What is Occupational Therapy: Part 2
Hi everyone sorry it has been a long time since posting on the blog so many good things to read which I need to blog at some stage. This is part 2 to the original article written by occupational therapist, Jason Lomond on what is occupational therapy. I will let Jason explain more to you about today’s second article that he has written. Here’s Jason.
In part 1 of this two part series I described the functional and systematic occupational therapy assessment as it relates to dealing with pain and movement dysfunction. Having identified all the factors contributing to the occupational performance issue, this article will review the actual methods used to enable peak performance in everyday activities for those living with pain and movement dysfunction.
Occupational Therapy Intervention for Pain and Movement Dysfunction
by Jason Lomond, Occupational Therapist
Within occupational therapy practice any or all of the assessment findings from the three constructs, person, environment and occupation, may be of interest to enable a successful outcome. The targets of treatment may be impairment reduction, adaptation, accommodation and skill acquisition.
To clarify this terminology, impairments include factors like strength, range of motion, sleep, pain, etc… So intervention would be directed towards improving those factors. Essentially we fix the underlying problem related to the person construct. This is as opposed to adaptation and accommodation, whereby we change the environment or the occupation to enable a successful outcome. And lastly, skill acquisition assumes that the individual is obviously lacking a skill that would enable a successful outcome.
To clarify the above targets of treatment some concrete examples are given. For instance, an individual breaks a leg at work and ends up with panic attacks related to the event. In this example, the cast and exercises for the opposite limb are examples of impairment reduction, crutches would be an example of adapting the activity and moving the individual to a different position is an accommodation. And finally due to the anxiety the individual may be taught skills to manage the stress. The strategies may be used independently or combined according to the goals of the individual and the assessment results.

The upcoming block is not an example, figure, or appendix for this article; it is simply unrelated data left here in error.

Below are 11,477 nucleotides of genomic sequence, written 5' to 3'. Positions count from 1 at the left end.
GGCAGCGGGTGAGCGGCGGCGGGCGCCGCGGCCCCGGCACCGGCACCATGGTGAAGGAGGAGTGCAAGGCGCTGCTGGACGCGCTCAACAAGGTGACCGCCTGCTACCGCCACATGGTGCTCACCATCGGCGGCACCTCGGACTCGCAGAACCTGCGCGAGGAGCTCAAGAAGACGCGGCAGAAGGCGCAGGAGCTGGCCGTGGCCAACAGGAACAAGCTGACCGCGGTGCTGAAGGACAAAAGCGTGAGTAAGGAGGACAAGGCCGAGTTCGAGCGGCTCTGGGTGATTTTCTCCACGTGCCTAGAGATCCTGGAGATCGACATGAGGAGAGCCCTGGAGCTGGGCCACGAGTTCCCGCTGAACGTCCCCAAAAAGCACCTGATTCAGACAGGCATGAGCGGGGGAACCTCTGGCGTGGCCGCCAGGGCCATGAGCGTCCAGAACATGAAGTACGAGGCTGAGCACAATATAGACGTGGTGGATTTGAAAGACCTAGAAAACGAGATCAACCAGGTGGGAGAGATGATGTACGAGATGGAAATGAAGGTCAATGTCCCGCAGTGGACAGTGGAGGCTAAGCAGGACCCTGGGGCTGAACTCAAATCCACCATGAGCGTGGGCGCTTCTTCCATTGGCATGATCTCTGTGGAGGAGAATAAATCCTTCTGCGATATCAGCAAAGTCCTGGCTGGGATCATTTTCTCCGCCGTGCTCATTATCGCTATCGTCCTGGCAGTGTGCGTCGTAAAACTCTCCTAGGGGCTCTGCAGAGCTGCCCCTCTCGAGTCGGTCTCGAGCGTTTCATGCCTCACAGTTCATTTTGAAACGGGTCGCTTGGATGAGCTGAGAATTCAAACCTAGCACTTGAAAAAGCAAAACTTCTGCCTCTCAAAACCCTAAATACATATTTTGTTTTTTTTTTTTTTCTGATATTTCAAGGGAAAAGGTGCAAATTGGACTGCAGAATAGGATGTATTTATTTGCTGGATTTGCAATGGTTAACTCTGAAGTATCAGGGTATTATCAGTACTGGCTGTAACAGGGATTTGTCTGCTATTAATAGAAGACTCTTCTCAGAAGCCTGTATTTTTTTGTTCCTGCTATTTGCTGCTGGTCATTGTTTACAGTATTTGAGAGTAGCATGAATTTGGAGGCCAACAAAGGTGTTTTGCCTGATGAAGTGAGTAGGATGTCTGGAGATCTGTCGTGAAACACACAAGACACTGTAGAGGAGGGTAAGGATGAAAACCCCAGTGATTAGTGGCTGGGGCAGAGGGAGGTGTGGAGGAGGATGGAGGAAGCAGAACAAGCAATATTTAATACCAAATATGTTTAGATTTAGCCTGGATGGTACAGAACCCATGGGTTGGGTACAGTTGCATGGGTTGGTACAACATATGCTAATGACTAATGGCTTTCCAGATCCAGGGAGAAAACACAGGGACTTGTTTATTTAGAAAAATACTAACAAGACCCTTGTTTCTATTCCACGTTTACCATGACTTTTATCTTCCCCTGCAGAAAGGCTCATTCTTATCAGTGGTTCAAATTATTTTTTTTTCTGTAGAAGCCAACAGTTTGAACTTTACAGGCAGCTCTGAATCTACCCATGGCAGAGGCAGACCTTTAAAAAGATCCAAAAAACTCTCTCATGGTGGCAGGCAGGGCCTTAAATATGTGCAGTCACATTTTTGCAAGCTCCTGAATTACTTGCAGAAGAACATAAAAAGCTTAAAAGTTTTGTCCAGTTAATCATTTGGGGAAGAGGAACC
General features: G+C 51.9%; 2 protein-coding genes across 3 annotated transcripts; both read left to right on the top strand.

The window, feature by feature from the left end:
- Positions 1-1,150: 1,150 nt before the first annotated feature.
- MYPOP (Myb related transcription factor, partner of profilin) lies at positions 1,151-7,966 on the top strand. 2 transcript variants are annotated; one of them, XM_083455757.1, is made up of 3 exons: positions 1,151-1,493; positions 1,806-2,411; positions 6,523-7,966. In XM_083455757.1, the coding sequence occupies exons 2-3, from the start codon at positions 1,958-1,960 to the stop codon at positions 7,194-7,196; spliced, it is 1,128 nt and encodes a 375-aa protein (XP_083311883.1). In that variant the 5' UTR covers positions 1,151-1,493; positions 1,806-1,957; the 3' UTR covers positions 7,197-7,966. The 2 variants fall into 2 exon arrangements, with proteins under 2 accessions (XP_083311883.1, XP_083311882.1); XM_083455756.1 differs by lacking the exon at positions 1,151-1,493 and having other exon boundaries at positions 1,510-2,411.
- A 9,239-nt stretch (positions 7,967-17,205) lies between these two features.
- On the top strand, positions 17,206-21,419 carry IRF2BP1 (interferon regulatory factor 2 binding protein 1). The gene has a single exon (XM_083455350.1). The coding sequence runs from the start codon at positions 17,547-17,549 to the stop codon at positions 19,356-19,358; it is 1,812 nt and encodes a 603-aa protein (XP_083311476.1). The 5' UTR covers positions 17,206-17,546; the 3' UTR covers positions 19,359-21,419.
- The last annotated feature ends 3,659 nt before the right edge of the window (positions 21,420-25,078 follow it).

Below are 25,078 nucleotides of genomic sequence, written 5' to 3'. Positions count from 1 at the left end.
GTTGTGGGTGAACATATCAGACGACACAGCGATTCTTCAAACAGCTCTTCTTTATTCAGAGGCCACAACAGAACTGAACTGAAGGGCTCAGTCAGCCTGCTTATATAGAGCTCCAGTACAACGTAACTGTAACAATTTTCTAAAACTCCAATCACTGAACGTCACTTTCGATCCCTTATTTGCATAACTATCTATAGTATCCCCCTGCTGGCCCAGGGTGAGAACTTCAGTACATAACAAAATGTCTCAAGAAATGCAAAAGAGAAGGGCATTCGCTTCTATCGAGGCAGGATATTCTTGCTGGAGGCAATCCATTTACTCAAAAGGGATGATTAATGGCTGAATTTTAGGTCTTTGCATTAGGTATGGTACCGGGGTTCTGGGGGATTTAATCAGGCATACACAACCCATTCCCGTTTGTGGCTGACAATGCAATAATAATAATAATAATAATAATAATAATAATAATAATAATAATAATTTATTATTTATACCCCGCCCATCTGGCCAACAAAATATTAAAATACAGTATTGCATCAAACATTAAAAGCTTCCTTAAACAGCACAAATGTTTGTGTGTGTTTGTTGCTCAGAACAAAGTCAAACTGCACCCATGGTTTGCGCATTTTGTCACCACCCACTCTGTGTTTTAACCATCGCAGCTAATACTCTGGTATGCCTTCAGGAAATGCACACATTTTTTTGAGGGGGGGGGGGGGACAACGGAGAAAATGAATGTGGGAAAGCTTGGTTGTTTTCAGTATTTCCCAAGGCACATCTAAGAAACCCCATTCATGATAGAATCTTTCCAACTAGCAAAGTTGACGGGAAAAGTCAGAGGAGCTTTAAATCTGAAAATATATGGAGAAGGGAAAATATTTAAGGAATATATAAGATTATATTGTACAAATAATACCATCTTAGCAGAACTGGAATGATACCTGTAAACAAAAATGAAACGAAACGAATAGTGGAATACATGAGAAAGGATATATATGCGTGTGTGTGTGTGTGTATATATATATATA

Occupational therapists have a number of enablement skills to support the client’s occupational goals. These include consultation, coach, advocate, design, education, engagement, collaboration, coordination, adaptation and specialized techniques.¹
One of the specialized, impairment reduction approaches that I use as an occupational therapist is neurofunctional acupuncture.² Unlike traditional Chinese acupuncture a contemporary approach makes use of a thin needle to stimulate peripheral nerves. The insertion sites are anatomically defined and stimulated manually or with electricity with the purpose of altering abnormal activity of the nervous system and/or the hormones, and immune systems. In the treatment of pain and movement dysfunction neurofunctional acupuncture can immediately restore weak muscles and improve blood flow, thereby improving function.
Specific exercises to strengthen a weak muscle are also useful as an impairment reduction approach but, in my opinion, should only be prescribed following restoration of motor function. Otherwise other tissues will compensate to complete the motion. That being said, cardiovascular exercise is an excellent tool to improve blood flow and the metabolism.
In addition to neurofunctional acupuncture and exercise, the use of soft tissue manual techniques are a preferred method to assist muscles to reorganize their tension, thus facilitating smooth and painless motion.